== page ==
Tory group argues for early end to coal

8th June 2016

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Jon Treacher

Coal-fired power stations should be phased out by at least 2023, according to a liberal Conservative think tank.

Bright Blue, which in April launched a green conservatism movement led by former energy and climate change minister Greg Barker, has published research showing the government could phase out all of the UK’s remaining coal-fired power stations much earlier than currently planned without harming security of supply.

The report follows concerns that the closure of coal-fired power stations by 2025, which was announced by energy and climate change secretary Amber Rudd in November, would increase the risk of energy shortages.

Bright Blue commissioned Aurora Energy Research to investigate energy security according to varying predictions for future energy capacity. Researchers looked at the impact of renewables, nuclear and interconnection capacity rising in line with expectations, as well as exceeding and underperforming them.

They found that security of supply would not be undermined under any of the three scenarios, and that each would provide plenty of time to commission new gas-fired capacity.

According to the think-tank's report, the simplest way to implement the phase-out would be through an emissions performance standard to cap the amount of CO2 new fossil fuel power stations can emit.

The phase-out date should be brought forward to at least 2023 to give investors certainty, particularly those planning new gas capacity, it added. Rudd’s announcement last year suggested a 2023 phase-out would be possible as long as there was enough gas capacity to fill any gaps in supply.

The think-tank also advised the government to develop an alternative energy strategy if the Hinkley Point C nuclear power station is not built. This should be based on renewable technologies filling the capacity gap, as they can be built far faster than other energy sources.

The UK should also promote coal phase-out internationally, and could provide significant technical and moral leadership if it encourages other countries to follow it, the group said.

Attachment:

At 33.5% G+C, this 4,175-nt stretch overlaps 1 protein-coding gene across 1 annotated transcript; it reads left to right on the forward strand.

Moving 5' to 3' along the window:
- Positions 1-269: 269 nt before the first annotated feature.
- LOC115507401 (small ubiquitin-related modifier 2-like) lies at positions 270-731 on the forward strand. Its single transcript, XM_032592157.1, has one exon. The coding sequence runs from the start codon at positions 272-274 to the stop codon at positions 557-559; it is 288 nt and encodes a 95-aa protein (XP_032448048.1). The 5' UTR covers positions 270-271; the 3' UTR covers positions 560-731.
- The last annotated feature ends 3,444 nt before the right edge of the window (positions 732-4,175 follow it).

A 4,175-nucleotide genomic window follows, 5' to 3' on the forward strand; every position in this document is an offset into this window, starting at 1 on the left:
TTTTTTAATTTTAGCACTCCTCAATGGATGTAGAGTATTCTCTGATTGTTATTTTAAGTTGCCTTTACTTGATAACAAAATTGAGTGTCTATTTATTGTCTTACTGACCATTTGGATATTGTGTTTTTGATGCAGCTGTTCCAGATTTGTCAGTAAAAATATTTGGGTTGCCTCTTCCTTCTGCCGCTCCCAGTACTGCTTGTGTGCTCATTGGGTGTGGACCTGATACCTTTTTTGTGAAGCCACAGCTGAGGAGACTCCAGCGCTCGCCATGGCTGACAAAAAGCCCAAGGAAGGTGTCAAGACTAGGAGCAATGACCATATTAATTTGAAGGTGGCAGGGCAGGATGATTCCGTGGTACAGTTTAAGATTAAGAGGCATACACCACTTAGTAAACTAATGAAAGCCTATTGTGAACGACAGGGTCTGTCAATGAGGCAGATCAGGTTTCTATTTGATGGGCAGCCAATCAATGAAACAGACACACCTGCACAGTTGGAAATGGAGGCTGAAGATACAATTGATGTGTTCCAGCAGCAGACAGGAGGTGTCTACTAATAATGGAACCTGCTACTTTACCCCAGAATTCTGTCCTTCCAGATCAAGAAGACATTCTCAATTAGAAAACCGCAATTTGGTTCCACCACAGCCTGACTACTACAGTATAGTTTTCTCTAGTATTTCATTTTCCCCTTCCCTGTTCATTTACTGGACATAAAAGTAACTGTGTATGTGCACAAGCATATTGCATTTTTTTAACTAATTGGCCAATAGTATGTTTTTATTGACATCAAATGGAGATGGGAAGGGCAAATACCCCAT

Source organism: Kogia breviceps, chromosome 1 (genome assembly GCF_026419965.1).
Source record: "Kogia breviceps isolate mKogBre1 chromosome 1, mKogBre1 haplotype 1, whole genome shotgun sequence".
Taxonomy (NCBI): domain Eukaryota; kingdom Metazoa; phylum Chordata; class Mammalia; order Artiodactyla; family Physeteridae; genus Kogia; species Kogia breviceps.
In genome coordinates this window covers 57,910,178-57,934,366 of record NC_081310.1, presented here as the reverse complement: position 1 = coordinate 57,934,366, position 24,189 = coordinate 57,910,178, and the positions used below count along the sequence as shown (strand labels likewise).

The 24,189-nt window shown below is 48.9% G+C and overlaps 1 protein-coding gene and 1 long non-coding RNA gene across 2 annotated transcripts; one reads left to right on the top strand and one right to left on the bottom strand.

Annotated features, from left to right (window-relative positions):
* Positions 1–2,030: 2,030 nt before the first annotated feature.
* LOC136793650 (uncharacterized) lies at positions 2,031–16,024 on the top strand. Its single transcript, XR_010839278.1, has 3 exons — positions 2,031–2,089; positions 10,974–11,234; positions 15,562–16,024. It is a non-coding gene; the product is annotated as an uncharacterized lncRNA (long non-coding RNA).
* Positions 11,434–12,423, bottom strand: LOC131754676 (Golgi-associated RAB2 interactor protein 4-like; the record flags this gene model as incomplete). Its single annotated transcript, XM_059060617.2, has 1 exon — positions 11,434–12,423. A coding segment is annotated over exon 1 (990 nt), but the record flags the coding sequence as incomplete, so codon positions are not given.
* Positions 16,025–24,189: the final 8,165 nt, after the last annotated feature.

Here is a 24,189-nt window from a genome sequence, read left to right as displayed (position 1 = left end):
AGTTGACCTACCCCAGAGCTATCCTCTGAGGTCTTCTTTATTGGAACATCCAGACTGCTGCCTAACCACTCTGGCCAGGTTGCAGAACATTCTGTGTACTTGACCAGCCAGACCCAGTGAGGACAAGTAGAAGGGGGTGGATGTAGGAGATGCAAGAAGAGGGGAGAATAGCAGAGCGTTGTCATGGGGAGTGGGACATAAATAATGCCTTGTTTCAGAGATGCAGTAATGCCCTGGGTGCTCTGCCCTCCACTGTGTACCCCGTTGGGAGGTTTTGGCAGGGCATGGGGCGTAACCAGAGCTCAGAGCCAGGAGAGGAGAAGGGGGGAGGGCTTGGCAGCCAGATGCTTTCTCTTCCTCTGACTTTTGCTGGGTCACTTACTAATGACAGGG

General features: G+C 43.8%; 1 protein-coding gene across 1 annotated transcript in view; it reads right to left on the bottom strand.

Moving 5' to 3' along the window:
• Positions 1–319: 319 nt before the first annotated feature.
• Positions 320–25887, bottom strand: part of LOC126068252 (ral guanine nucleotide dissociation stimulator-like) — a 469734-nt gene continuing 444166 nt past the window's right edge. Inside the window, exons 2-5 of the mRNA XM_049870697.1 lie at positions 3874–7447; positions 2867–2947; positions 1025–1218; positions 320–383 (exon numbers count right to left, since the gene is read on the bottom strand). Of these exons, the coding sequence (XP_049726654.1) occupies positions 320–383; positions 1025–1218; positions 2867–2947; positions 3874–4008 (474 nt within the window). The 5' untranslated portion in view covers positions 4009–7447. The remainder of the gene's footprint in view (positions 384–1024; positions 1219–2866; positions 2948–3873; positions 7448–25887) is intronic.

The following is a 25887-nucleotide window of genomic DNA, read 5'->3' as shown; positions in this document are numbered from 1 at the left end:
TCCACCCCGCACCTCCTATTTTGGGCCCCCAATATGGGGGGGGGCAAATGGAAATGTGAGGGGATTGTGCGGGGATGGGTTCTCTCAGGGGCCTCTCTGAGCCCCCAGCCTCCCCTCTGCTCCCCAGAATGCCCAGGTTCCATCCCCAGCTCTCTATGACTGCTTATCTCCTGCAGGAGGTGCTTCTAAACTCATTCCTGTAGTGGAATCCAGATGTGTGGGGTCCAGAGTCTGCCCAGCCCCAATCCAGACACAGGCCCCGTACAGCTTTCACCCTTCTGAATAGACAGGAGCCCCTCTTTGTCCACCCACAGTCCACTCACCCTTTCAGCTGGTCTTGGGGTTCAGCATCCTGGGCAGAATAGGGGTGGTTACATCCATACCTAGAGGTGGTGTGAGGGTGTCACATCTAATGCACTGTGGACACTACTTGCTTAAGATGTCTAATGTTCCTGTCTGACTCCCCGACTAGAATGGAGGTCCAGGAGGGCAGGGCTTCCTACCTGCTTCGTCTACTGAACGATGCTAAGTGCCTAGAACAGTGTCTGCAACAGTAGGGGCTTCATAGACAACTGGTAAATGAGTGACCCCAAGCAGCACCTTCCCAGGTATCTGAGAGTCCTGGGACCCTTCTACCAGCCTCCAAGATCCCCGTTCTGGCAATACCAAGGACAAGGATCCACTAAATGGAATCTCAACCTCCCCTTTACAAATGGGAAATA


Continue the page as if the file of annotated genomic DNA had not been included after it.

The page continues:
Author of the report and associate fellow of Bright Blue, Ben Caldecott, said: ‘Despite what some exaggerated claims suggest, coal phase out even under a “high stress” scenario will not result in the lights going out.’

Encouraging renewables, interconnection, storage, demand-side response and energy efficiency would bring significant benefits in strengthening energy security and cutting pollution, he added.

The recommendations came as a report by the renewables industry revealed strong growth for the sector in 2015. The Renewable Energy Association’s (REA) annual review shows that employment in the sector reached record levels last year, with a total of 116,788 employees in the sector in 2014/15, an increase of nearly 5,000 people.

It said the total value of renewable heat, power and transport increased by £982 million, to £15,913 million. This represents a growth rate of 6.6%, slightly higher than the 6.1% that occurred from 2012/13 to 2013/14 and compares with growth in the rest of the UK economy of 2.5%.

Renewable energy supplied the UK with 22.3% of its power and 3.2% of transport fuels in 2015, and 4.6% of its heat in 2014, the association said.

However, the REA warned that the policy interventions over the past 12 months would threaten progress in 2016. The government urgently needs new policies, particularly in heat and transport, to ensure it meets its 2020 renewable energy targets, it warned.

Nina Skorupska, chief executive of the REA, said: ‘The industry was blindsided this year with over a dozen sudden and severe policy changes, which we expect will be reflected in next year’s report. While many businesses have been left reeling and deployment has begun to slow, as an industry we will persevere, we will innovate, and we will continue to grow.’

Meanwhile, analysis by Carbon Brief of UK energy records for May revealed that solar PV generated an estimated 1,336GWh of electricity, 50% more than the 893GWh output from coal – the first calendar month to pass this milestone.

In Scotland, there was enough sunshine in May to generate 100% of an average household’s hot water needs in Aberdeen and Dundee, according to analysis by WWF of data from WeatherEnergy, a European-funded project to help the public better understand the nation’s energy resource.

Wind turbines provided enough electricity to supply 36% of power for Scottish homes, businesses and industry throughout May the data revealed.


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